Excimer laser coronary angioplasty (ELCA) refers to a medical procedure used in the treatment of coronary artery disease. This technique involves the use of an excimer laser to perform angioplasty, a...
The term "excimer," strictly used, refers to excited species made by combination of two identical moieties, atoms or molecules. Excited complexes that do not fall into this category are...
1. The process by which an atom acquires energy sufficient to raise it to a quantum state higher than its ground state. 2. More specifically with respect to lasers, the process by which the material...
excitation energy
The difference between the energy of an atom in its ground state and that of the same atom in its excited (quantum) state.
excitation index
The ratio of the intensities of two specified spectral lines of a source having vastly different excitation energies. This ratio indicates the level of excitation energy in the source.
excitation potential
The amount of energy required to raise the energy level of an atom; a necessity if the atom is to radiate energy. High excitation potential is the amount of energy in the upper state of the...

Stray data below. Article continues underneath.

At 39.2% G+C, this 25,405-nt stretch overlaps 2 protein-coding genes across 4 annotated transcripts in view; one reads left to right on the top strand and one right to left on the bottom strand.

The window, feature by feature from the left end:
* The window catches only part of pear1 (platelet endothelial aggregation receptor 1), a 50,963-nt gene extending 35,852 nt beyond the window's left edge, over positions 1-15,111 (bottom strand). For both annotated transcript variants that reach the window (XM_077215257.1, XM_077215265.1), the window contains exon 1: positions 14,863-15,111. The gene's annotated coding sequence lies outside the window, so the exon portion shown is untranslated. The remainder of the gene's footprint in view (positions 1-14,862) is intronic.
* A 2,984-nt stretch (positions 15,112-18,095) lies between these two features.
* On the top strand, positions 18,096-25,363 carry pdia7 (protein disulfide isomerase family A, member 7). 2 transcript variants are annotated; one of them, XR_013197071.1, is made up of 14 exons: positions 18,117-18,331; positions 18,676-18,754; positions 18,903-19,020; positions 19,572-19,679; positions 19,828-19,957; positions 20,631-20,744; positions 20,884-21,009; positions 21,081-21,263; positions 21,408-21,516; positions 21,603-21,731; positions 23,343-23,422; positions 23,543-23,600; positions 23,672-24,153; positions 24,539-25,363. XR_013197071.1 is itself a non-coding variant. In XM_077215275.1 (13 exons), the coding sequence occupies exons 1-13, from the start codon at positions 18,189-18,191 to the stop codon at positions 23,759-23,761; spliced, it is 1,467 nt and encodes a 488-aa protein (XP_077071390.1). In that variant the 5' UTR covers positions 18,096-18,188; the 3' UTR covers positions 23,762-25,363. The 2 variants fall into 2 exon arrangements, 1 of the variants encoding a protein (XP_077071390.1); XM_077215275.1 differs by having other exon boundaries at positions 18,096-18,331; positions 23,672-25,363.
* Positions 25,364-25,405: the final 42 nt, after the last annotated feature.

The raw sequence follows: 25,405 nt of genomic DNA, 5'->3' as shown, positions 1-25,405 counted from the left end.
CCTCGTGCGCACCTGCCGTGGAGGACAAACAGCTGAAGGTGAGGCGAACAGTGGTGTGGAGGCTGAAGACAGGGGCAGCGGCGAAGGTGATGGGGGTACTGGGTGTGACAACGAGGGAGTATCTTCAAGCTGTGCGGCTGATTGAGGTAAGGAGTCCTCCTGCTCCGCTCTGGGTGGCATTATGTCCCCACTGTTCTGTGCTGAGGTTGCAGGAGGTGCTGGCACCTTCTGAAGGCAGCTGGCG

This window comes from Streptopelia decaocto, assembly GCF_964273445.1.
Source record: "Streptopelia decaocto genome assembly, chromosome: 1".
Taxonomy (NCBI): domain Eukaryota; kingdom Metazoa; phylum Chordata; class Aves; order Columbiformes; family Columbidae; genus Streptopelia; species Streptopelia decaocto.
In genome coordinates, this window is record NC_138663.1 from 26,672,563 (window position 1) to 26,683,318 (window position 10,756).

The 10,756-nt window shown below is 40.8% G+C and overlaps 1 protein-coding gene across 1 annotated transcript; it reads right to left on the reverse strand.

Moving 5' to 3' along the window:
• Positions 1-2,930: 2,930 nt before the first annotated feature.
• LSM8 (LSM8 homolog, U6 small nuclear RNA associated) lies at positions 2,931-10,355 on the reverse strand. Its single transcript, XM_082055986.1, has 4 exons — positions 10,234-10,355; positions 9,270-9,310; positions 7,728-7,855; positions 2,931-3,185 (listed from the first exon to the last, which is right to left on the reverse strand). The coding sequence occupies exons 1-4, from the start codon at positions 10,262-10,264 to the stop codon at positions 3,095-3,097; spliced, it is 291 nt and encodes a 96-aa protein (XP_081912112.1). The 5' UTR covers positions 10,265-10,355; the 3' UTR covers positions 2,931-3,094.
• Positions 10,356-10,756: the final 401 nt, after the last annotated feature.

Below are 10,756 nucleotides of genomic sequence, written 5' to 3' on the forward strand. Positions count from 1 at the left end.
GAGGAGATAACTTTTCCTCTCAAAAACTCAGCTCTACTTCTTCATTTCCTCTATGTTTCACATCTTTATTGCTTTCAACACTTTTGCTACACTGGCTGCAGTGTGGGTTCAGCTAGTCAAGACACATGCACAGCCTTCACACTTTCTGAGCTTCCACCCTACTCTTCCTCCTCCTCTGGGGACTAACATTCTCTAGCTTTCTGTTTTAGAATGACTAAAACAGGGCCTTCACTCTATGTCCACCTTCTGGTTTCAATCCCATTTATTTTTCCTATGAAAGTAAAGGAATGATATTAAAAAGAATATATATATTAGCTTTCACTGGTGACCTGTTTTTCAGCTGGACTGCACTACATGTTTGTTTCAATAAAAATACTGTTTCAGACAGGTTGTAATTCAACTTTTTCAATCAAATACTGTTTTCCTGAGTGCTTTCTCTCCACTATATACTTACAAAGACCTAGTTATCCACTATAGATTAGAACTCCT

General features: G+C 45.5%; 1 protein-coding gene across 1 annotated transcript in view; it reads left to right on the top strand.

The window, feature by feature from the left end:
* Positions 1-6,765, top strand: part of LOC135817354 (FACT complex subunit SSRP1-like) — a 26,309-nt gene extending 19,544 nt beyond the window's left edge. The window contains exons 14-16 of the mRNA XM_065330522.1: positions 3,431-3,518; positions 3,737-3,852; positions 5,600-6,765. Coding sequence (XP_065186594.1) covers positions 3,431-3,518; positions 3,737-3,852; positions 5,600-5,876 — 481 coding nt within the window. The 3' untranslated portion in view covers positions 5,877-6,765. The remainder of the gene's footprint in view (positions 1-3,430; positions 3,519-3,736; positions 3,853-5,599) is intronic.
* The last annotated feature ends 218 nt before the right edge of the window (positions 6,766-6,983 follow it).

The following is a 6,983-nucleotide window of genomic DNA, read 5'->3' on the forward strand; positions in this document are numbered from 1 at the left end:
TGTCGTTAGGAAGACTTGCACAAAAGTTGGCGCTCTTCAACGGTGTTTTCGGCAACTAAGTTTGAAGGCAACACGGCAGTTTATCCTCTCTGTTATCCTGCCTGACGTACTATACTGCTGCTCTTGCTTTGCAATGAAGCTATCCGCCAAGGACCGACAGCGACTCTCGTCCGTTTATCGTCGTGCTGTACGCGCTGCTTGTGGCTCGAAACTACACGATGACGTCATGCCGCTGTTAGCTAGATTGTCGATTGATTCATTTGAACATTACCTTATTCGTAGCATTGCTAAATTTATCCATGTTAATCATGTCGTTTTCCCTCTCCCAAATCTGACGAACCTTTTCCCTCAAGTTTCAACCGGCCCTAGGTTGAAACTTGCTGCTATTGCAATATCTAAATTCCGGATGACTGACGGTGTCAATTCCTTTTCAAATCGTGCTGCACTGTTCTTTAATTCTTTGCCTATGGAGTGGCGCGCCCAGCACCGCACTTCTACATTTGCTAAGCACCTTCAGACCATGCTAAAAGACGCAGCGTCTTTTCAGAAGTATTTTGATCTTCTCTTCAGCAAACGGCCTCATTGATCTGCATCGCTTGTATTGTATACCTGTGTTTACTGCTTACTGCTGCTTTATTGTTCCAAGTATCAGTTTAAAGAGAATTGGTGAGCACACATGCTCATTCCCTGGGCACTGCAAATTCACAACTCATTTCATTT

excitation purity
On the CIE chromaticity diagram, the distance from the achromatic point to the sample point, divided by the distance from the achromatic point through the sample point to the spectrum locus or purple...
excitation volume
The amount of x-rays used to penetrate and diffuse a target sample undergoing electron-probe microanalysis.
excited state
The stationary state of an ion, atom or molecule, above the ground state that is produced by the interaction with the radiation field or another ion, atom or molecule. See ground state.